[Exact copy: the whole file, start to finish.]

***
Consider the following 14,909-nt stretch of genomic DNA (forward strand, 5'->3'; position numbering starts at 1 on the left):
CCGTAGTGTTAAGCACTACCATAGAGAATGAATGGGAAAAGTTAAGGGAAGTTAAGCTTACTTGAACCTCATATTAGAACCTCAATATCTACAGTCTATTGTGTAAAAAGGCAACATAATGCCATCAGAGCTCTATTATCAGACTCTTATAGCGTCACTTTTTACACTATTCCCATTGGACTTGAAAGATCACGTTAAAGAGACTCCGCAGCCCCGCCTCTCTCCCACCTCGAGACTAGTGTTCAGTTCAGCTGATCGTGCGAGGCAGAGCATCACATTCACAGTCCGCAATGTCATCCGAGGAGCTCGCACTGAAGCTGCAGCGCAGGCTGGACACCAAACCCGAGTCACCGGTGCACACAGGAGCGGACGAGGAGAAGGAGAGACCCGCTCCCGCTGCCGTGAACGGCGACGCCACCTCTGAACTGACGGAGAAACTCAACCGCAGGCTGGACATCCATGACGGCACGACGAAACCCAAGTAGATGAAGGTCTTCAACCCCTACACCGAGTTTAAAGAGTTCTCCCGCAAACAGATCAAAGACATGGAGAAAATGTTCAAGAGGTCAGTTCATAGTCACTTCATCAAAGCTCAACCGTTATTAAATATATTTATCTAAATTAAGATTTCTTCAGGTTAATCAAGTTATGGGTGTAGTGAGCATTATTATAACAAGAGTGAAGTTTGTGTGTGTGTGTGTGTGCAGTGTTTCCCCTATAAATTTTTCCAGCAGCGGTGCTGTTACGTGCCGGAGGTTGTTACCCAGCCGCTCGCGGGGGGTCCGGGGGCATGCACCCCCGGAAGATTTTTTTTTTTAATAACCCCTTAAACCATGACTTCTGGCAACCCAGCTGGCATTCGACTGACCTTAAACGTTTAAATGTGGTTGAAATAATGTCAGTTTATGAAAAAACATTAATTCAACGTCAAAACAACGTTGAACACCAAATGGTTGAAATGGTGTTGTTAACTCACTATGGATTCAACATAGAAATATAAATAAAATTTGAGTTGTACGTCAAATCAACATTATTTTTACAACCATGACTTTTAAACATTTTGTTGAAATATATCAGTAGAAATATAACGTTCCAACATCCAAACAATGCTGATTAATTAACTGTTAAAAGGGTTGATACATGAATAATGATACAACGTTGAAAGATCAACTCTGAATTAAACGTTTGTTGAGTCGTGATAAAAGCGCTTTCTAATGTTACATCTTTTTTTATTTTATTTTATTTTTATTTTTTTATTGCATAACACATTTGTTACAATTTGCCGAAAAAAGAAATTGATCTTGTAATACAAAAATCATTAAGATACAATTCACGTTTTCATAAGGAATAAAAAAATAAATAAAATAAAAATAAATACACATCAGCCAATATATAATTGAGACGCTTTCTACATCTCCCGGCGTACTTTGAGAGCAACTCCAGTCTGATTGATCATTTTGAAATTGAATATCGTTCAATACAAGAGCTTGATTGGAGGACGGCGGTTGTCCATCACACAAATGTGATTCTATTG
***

Consider the following 14,909-nt stretch of genomic DNA (forward strand, 5'->3'; position numbering starts at 1 on the left):
CCGTAGTGTTAAGCACTACCATAGAGAATGAATGGGAAAAGTTAAGGGAAGTTAAGCTTACTTGAACCTCATATTAGAACCTCAATATCTACAGTCTATTGTGTAAAAAGGCAACATAATGCCATCAGAGCTCTATTATCAGACTCTTATAGCGTCACTTTTTACACTATTCCCATTGGACTTGAAAGATCACGTTAAAGAGACTCCGCAGCCCCGCCTCTCTCCCACCTCGAGACTAGTGTTCAGTTCAGCTGATCGTGCGAGGCAGAGCATCACATTCACAGTCCGCAATGTCATCCGAGGAGCTCGCACTGAAGCTGCAGCGCAGGCTGGACACCAAACCCGAGTCACCGGTGCACACAGGAGCGGACGAGGAGAAGGAGAGACCCGCTCCCGCTGCCGTGAACGGCGACGCCACCTCTGAACTGACGGAGAAACTCAACCGCAGGCTGGACATCCATGACGGCACGACGAAACCCAAGTAGATGAAGGTCTTCAACCCCTACACCGAGTTTAAAGAGTTCTCCCGCAAACAGATCAAAGACATGGAGAAAATGTTCAAGAGGTCAGTTCATAGTCACTTCATCAAAGCTCAACCGTTATTAAATATATTTATCTAAATTAAGATTTCTTCAGGTTAATCAAGTTATGGGTGTAGTGAGCATTATTATAACAAGAGTGAAGTTTGTGTGTGTGTGTGTGTGCAGTGTTTCCCCTATAAATTTTTCCAGCAGCGGTGCTGTTACGTGCCGGAGGTTGTTACCCAGCCGCTCGCGGGGGGTCCGGGGGCATGCACCCCCGGAAGATTTTTTTTTTTAATAACCCCTTAAACCATGACTTCTGGCAACCCAGCTGGCATTCGACTGACCTTAAACGTTTAAATGTGGTTGAAATAATGTCAGTTTATGAAAAAACATTAATTCAACGTCAAAACAACGTTGAACACCAAATGGTTGAAATGGTGTTGTTAACTCACTATGGATTCAACATAGAAATATAAATAAAATTTGAGTTGTACGTCAAATCAACATTATTTTTACAACCATGACTTTTAAACATTTTGTTGAAATATATCAGTAGAAATATAACGTTCCAACATCCAAACAATGCTGATTAATTAACTGTTAAAAGGGTTGATACATGAATAATGATACAACGTTGAAAGATCAACTCTGAATTAAACGTTTGTTGAGTCGTGATAAAAGCGCTTTCTAATGTTACATCTTTTTTTATTTTATTTTATTTTTATTTTTTTATTGCATAACACATTTGTTACAATTTGCCGAAAAAAGAAATTGATCTTGTAATACAAAAATCATTAAGATACAATTCACGTTTTCATAAGGAATAAAAAAATAAATAAAATAAAAATAAATACACATCAGCCAATATATAATTGAGACGCTTTCTACATCTCCCGGCGTACTTTGAGAGCAACTCCAGTCTGATTGATCATTTTGAAATTGAATATCGTTCAATACAAGAGCTTGATTGGAGGACGGCGGTTGTCCATCACACAAATGTGATTCTATTG